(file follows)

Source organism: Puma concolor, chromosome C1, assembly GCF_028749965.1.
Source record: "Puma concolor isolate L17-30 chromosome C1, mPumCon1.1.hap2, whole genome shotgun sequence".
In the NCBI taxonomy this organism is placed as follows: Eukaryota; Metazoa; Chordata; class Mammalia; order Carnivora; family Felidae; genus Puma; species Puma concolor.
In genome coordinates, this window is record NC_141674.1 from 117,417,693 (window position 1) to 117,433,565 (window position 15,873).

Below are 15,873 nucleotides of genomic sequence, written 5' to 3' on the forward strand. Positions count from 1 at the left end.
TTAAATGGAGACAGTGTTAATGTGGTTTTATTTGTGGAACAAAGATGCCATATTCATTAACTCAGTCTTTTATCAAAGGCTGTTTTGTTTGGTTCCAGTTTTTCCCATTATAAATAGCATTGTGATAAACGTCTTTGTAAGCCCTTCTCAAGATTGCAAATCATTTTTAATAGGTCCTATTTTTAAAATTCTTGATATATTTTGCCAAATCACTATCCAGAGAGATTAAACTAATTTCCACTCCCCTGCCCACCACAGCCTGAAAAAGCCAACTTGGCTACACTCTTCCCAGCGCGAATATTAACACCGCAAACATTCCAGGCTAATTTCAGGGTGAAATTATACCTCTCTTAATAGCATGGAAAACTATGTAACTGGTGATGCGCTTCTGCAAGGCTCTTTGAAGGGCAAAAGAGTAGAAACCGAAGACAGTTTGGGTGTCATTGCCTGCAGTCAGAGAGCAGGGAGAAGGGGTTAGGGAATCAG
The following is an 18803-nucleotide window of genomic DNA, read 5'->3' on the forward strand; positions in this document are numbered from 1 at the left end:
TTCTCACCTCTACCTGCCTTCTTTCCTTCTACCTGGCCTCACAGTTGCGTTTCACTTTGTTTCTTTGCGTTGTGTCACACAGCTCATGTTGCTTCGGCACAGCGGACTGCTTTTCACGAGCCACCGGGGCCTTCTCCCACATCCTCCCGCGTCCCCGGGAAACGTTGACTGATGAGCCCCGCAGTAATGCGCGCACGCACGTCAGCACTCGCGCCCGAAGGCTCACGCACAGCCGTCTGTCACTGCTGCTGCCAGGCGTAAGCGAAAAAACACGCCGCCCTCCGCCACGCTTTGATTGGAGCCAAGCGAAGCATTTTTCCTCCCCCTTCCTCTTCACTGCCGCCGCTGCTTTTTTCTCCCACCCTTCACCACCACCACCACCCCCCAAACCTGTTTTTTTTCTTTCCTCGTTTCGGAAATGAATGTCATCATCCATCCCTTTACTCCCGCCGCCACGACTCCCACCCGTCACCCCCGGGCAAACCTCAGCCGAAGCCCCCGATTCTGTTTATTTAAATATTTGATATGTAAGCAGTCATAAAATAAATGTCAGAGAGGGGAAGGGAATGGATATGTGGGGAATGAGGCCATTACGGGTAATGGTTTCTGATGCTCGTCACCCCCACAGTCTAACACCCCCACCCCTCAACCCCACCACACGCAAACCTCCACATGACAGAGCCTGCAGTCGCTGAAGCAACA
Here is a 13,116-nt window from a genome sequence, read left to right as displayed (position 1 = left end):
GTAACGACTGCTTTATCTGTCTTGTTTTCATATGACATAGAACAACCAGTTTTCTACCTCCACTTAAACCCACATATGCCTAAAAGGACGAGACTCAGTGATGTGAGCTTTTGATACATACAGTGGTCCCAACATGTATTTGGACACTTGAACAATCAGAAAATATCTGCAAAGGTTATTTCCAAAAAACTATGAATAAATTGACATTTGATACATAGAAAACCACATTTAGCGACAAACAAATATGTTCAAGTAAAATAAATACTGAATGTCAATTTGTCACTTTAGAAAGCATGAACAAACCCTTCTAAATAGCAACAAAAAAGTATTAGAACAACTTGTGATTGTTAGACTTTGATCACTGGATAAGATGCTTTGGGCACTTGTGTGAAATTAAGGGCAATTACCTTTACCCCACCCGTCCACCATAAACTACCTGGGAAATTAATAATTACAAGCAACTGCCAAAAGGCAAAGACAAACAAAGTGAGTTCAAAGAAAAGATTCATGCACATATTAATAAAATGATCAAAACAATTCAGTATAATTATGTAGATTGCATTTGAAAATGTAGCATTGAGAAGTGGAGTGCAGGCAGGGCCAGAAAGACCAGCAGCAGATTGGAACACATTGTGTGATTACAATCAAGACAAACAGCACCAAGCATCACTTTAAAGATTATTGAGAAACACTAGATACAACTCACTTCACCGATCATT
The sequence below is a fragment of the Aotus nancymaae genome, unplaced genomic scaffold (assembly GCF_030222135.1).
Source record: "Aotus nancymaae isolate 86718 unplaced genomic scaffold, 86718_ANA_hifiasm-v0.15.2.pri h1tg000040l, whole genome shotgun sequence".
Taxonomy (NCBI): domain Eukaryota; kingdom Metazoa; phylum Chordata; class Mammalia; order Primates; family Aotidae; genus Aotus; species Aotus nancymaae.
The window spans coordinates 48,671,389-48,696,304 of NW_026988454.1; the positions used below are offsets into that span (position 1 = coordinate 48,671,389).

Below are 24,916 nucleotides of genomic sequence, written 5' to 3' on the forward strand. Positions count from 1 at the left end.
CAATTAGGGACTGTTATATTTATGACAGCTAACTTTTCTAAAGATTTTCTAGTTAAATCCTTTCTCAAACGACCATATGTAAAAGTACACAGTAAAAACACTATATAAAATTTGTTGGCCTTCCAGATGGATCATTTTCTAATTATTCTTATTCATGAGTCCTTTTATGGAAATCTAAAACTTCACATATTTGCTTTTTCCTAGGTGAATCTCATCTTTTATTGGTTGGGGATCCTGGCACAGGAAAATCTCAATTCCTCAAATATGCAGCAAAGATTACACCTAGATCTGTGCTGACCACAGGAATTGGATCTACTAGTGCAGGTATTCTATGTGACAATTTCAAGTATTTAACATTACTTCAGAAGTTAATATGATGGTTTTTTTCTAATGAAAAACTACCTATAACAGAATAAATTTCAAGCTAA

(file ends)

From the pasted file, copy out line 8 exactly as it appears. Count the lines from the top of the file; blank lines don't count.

TTCTCACCTCTACCTGCCTTCTTTCCTTCTACCTGGCCTCACAGTTGCGTTTCACTTTGTTTCTTTGCGTTGTGTCACACAGCTCATGTTGCTTCGGCACAGCGGACTGCTTTTCACGAGCCACCGGGGCCTTCTCCCACATCCTCCCGCGTCCCCGGGAAACGTTGACTGATGAGCCCCGCAGTAATGCGCGCACGCACGTCAGCACTCGCGCCCGAAGGCTCACGCACAGCCGTCTGTCACTGCTGCTGCCAGGCGTAAGCGAAAAAACACGCCGCCCTCCGCCACGCTTTGATTGGAGCCAAGCGAAGCATTTTTCCTCCCCCTTCCTCTTCACTGCCGCCGCTGCTTTTTTCTCCCACCCTTCACCACCACCACCACCCCCCAAACCTGTTTTTTTTCTTTCCTCGTTTCGGAAATGAATGTCATCATCCATCCCTTTACTCCCGCCGCCACGACTCCCACCCGTCACCCCCGGGCAAACCTCAGCCGAAGCCCCCGATTCTGTTTATTTAAATATTTGATATGTAAGCAGTCATAAAATAAATGTCAGAGAGGGGAAGGGAATGGATATGTGGGGAATGAGGCCATTACGGGTAATGGTTTCTGATGCTCGTCACCCCCACAGTCTAACACCCCCACCCCTCAACCCCACCACACGCAAACCTCCACATGACAGAGCCTGCAGTCGCTGAAGCAACA